Virgin Blue flight attendants had to use the oxygen masks in the rear toilets of a Boeing 737 during an emergency descent after they couldn’t tell if their crew oxygen masks were working, an investigation has revealed.

In the rush to get oxygen flowing during a rapid depressurisation, one attendant yanked on the tubing, ripping it from its connection and rendering it useless.

The plane, which had departed Coolangatta for Melbourne with 145 passengers on board, experienced rapid cabin depressurisation after its two air supply systems failed.

The pilots, distracted by the unfolding emergency, didn’t immediately tell the cabin crew what was going on, the report said.

The pilots also forgot to turn on engine and wing de-icing systems, which could have created difficulties in flight control had ice formed, air safety investigators have found.

The investigators’ final report into the November 17, 2007 incident was released by the Australian Transport Safety Bureau yesterday, cataloguing multiple technical and procedural failings.

A pressure valve fault triggered the shutdown of one of the two units pumping air into the cabin shortly after take-off. Then, cruising at 31,800 feet, the other air supply unit failed, triggering a rapid loss of cabin air pressure.

Investigators found:

The command pilot’s decision to continue the take-off after the first air supply unit failed was contrary to the airline’s procedures and increased the risk of in-flight technical problems;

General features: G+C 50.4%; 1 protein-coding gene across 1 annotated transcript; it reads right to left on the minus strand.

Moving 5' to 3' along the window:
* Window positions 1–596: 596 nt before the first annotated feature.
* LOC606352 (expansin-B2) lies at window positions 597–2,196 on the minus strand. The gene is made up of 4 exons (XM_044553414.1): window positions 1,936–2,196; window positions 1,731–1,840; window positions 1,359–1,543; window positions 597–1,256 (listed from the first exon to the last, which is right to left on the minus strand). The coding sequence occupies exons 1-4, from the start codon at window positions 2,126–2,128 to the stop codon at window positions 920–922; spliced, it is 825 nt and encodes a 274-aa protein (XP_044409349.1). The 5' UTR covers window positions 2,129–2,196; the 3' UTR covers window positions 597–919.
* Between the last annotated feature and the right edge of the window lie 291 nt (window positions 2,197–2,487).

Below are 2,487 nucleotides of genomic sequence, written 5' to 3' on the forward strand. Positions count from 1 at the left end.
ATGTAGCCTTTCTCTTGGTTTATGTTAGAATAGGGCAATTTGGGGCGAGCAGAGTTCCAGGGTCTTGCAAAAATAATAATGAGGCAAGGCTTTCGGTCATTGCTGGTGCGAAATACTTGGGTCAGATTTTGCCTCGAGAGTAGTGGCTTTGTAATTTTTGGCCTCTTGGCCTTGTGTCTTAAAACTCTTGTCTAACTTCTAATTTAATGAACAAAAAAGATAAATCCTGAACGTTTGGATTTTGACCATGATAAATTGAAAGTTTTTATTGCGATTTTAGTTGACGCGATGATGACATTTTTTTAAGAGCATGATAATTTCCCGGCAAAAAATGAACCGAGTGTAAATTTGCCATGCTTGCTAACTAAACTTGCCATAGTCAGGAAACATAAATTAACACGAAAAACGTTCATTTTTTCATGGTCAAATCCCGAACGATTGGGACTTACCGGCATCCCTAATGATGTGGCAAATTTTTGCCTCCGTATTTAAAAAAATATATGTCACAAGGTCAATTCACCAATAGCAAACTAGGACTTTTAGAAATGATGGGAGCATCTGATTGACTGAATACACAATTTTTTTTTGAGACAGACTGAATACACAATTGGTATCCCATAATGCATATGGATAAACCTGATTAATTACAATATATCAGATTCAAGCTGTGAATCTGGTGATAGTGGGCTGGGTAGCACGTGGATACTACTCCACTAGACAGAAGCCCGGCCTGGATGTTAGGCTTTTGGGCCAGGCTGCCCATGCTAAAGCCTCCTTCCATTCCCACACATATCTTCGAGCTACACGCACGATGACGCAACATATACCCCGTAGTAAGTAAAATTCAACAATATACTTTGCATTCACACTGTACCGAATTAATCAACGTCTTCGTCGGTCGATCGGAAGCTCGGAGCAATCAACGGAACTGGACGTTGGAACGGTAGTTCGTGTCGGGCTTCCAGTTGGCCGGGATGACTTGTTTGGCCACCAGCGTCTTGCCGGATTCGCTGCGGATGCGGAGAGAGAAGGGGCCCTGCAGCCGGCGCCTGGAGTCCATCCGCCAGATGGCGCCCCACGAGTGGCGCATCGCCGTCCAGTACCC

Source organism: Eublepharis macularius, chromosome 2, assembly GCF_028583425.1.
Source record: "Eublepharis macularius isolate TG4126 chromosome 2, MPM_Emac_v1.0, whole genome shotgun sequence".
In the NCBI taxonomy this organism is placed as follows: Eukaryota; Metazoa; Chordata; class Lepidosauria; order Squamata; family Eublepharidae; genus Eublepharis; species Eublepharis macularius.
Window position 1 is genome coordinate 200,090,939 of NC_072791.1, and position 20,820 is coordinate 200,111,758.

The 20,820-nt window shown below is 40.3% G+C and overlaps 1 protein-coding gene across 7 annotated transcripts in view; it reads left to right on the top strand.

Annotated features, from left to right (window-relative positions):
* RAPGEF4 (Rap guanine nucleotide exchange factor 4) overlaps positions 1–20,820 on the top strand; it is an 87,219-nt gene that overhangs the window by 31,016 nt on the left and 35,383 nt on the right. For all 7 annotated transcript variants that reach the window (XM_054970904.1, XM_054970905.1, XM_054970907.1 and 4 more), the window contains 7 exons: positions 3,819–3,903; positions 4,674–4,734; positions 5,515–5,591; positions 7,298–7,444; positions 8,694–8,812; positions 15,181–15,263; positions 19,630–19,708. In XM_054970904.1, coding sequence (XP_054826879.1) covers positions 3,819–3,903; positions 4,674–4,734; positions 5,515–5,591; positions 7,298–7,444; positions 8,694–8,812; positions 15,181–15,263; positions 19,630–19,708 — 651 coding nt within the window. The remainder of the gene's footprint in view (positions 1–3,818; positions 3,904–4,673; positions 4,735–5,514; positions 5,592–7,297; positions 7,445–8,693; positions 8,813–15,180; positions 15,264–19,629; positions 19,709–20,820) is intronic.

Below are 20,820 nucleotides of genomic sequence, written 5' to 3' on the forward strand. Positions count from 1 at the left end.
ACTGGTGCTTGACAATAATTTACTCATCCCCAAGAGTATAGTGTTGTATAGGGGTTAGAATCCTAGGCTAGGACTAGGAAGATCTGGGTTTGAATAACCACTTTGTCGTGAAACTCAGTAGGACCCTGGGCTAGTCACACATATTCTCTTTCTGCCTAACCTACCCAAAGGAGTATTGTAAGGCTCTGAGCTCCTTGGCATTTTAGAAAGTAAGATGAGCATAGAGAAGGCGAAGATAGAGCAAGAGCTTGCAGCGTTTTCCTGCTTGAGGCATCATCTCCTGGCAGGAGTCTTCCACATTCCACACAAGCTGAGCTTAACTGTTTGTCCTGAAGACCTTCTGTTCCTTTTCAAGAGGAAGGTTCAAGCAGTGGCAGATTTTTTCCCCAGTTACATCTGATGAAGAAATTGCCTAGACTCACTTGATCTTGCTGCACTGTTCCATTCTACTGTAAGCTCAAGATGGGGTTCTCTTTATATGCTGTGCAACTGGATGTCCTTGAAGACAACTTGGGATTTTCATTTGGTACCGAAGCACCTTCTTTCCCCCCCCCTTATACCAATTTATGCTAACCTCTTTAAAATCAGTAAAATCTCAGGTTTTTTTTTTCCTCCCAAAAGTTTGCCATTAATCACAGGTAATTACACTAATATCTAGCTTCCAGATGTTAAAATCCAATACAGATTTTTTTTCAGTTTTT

Pilots trying to resolve the first air supply fault were distracted during the critical phase of take-off;

Pilots overlooked activating anti-ice systems in icy conditions on ascent and emergency descent;

Pilots were too busy to warn meal-serving crew about the nature of the emergency;

Crew had “inconsistent knowledge” of how emergency oxygen masks worked.

Pilots landed the plane safely at Brisbane Airport with no injuries to people on board.

In response to the report, the airline said: “Virgin Blue has rigorous operating procedures to which we expect all team members to adhere and we are also continuously reviewing and monitoring our operations.

“Ours is not a culture of blame but of continuous learning, training and improvement. As outlined in the ATSB report, Virgin Blue has implemented a range of actions as a result of this incident.”

Investigators say the lessons learned from the incident have been incorporated in Virgin Blue’s pilot, crew and technical training, manuals and procedures.